60 hours of free legal aid for the poor | Inquirer Opinion
With Due Respect

60 hours of free legal aid for the poor

The Supreme Court is planning to require all lawyers to render at least 60 hours of pro bono (or free) legal aid services to the poor every three years during their professional career under its new Unified Legal Aid Services (ULAS) program.

THE COURT CREATED A TECHNICAL WORKING GROUP (TWG) with Justice Alfredo Benjamin S. Caguioa as chair and Justice Rodil V. Zalameda as vice chair. The TWG drafted the ULAS Rules. And to secure nationwide participation in finalizing the drafted Rules, the Court launched its four-leg ULAS Regional Consultations.

Keynoted by Chief Justice Alexander G. Gesmundo, the first leg was kicked off in Baguio last April 12, the second in Cagayan de Oro last April 18, the third will be held in Makati on May 17, and the fourth in Iloilo City on a date to be announced. From these four consultations, the Court expects “feedback and insights that will be taken into consideration in [finalizing] the Rules.”

These new Rules will replace two earlier initiatives that restricted creditable legal aid service only to litigation work and failed to recognize the other aspects of law practice. To address this objection, the draft Rules will credit “any service involving the application of law … [and will] allow non-litigation lawyers to render services in their respective fields of expertise and provide legal assistance to ‘qualified beneficiaries,’ particularly (a) indigents; (b) members of a marginalized sector with respect to their public interest cases; and (c) non-governmental and non-profit organizations with respect to cases or matters that are beneficial to indigents and members of a marginalized sector …”


WHO ARE THE SPECIFIC BENEFICIARIES OF THIS BENEVOLENT PROGRAM? First, per the draft ULAS Rules, “indigent” refers to: (i) an indigent party or litigant defined in the Revised Rules of Court; or (ii) a person not covered by the said Rules but has no sufficient means to afford adequate legal services, based on an “Affidavit of Indigency” of the claimant.

And second, “marginalized sector” refers to “farmer-peasant, artisanal fisherfolk, workers in the formal sector and migrant workers, workers in the informal sector, indigenous peoples and cultural communities, women, differently able persons, senior citizens, victims of calamities and disasters, youth and students, children, and urban poor.”

On the other hand, “pro bono legal aid service” refers to acts that involve the application of law, legal procedure, or legal knowledge, training, and experience rendered to “qualified beneficiaries.” These legal services include but are not limited to: “(i) Representation in the courts in civil and criminal cases and quasi-judicial bodies in administrative cases, including proceedings for mediation, voluntary or compulsory arbitration, and alternative dispute resolution … (ii) Legal counseling, rendering assistance in contract negotiations and drafting of legal documents, like memoranda of law, affidavits, and contracts … (iii) Developmental legal assistance consisting of rights awareness, capacity building, and training in basic human rights, documentation, and affidavit-making; (iv) Participation in ‘Accredited Legal Outreach Programs and Missions,’ including the mentorship of students under the ‘Law Student Practice Rule;’ and (v) Such other legal services as may be defined by the Supreme Court.”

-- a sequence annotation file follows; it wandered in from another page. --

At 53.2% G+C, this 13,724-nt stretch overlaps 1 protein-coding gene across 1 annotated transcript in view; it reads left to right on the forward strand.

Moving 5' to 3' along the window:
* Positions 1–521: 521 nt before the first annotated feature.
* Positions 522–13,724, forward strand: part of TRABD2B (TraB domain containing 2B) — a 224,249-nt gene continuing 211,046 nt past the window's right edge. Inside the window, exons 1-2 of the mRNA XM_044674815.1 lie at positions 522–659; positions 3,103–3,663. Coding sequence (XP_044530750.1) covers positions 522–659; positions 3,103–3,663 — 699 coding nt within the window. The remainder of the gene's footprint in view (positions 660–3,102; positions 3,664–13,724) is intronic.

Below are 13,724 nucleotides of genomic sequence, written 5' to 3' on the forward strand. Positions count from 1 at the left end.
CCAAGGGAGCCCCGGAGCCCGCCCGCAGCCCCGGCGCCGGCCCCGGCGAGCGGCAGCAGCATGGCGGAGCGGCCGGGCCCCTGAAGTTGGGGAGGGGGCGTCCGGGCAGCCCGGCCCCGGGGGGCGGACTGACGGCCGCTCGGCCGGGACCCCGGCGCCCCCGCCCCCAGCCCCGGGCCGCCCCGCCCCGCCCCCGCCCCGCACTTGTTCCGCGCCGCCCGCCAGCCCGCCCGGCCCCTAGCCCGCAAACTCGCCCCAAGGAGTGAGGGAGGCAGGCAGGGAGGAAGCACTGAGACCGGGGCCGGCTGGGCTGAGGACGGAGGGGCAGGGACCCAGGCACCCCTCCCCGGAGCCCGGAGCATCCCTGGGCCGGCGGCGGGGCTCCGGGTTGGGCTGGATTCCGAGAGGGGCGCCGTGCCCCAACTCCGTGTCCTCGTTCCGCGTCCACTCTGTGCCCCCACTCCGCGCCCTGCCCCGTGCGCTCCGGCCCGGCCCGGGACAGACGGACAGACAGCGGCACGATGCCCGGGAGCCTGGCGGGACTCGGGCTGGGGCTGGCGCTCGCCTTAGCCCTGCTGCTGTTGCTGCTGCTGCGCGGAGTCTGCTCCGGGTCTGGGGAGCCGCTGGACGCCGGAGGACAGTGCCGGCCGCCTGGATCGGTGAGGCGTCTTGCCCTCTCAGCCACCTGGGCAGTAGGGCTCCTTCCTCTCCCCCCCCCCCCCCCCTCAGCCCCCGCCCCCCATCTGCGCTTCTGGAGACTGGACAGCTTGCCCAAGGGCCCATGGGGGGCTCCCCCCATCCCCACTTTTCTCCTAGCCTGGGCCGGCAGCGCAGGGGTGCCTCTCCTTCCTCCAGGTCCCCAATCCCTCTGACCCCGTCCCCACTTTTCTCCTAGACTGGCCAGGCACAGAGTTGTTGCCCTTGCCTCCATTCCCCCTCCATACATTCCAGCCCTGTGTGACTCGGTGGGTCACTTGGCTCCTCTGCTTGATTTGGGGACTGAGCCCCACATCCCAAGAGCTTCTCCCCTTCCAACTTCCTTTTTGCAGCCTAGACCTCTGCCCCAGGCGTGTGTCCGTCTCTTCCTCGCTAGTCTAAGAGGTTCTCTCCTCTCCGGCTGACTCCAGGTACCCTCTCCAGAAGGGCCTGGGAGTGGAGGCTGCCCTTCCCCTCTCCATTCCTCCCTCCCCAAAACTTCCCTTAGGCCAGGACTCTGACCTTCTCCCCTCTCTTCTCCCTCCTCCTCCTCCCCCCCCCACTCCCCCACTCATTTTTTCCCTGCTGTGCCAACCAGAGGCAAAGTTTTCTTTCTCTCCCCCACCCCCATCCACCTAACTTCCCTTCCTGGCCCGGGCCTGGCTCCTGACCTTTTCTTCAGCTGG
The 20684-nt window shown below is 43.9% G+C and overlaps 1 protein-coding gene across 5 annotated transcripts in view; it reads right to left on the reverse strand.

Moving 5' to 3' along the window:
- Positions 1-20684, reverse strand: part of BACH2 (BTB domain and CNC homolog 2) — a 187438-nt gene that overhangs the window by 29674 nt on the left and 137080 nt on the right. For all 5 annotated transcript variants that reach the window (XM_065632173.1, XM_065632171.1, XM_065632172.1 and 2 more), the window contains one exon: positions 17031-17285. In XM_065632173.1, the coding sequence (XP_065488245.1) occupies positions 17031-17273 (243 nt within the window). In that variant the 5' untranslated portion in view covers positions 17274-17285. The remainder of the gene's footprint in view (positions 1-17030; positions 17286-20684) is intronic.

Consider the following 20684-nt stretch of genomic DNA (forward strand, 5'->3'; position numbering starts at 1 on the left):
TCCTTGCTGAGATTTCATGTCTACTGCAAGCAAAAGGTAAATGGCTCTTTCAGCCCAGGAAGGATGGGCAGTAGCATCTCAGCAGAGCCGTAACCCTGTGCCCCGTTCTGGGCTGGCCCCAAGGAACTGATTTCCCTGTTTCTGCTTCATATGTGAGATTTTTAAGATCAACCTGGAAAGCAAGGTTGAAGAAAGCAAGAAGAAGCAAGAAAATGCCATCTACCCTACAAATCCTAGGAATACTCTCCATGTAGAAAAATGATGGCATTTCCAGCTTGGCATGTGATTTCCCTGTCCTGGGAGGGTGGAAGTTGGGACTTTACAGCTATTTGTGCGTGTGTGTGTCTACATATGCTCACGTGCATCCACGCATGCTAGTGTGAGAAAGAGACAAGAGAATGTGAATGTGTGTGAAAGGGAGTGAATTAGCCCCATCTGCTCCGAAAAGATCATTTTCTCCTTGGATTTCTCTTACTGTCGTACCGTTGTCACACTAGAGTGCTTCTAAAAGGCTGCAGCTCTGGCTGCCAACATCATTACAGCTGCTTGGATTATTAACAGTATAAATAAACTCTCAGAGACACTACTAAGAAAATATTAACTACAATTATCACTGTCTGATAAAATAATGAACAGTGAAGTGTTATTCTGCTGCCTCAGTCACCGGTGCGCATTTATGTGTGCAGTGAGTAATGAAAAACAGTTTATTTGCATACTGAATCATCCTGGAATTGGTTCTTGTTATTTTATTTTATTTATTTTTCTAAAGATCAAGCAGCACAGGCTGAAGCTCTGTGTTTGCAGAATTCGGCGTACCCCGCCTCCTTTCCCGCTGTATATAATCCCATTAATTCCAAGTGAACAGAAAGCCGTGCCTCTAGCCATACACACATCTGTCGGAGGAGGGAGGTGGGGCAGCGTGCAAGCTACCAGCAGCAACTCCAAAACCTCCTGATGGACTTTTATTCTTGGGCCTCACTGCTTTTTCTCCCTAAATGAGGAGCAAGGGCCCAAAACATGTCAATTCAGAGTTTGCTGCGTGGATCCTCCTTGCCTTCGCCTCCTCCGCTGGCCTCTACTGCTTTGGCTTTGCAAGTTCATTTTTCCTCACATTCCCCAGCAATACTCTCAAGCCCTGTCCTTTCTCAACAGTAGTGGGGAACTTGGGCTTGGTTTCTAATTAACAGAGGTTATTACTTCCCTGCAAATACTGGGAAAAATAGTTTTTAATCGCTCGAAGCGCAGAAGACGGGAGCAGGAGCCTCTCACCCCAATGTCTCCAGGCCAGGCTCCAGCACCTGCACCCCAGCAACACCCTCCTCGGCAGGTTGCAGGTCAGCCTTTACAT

“Public interest cases” refers to those that would affect the general public or a significant portion thereof, including those involving civil rights and liberties, women’s rights, children and youth services, workers’ rights, employment law, public benefits, gender and sexuality issues, environmental law, prisoners’ rights, criminal law, and the death penalty.


And, “qualified beneficiaries” refers to: (i) indigents, (ii) members of a marginalized sector with respect to their public interest cases, and (iii) nongovernmental and nonprofit organizations with respect to cases or matters that are beneficial to (i) and (ii).

THE ENFORCEMENT OF THE ULAS RULES STARTING ON JAN. 1, 2025, will be earth-shaking as it will affect all lawyers, including the “abogados de campanilla” who charge as much as $1,000 per hour of service, including their time for research, their travel time from their offices to the court or meeting rooms, etc. Their 60 hours of pro bono service will be worth $60,000.


The Court justified this imposition, arguing that the “practice of law is imbued with public interest, and membership in the Bar is a special privilege burdened with conditions. Fundamentally, lawyers have the bounden duty to assist in fostering access to adequate legal assistance as guaranteed by the Constitution by making their legal services readily accessible to the public in an efficient and convenient manner, compatible with the independence, integrity, and effectiveness of the profession. To carry out such constitutional guarantee, Covered Lawyers are obliged to render Pro Bono Legal Aid Services to those who would otherwise be denied access to adequate legal assistance.”

God bless the Supreme Court and the lawyers. May they never tire of aiding the poor.

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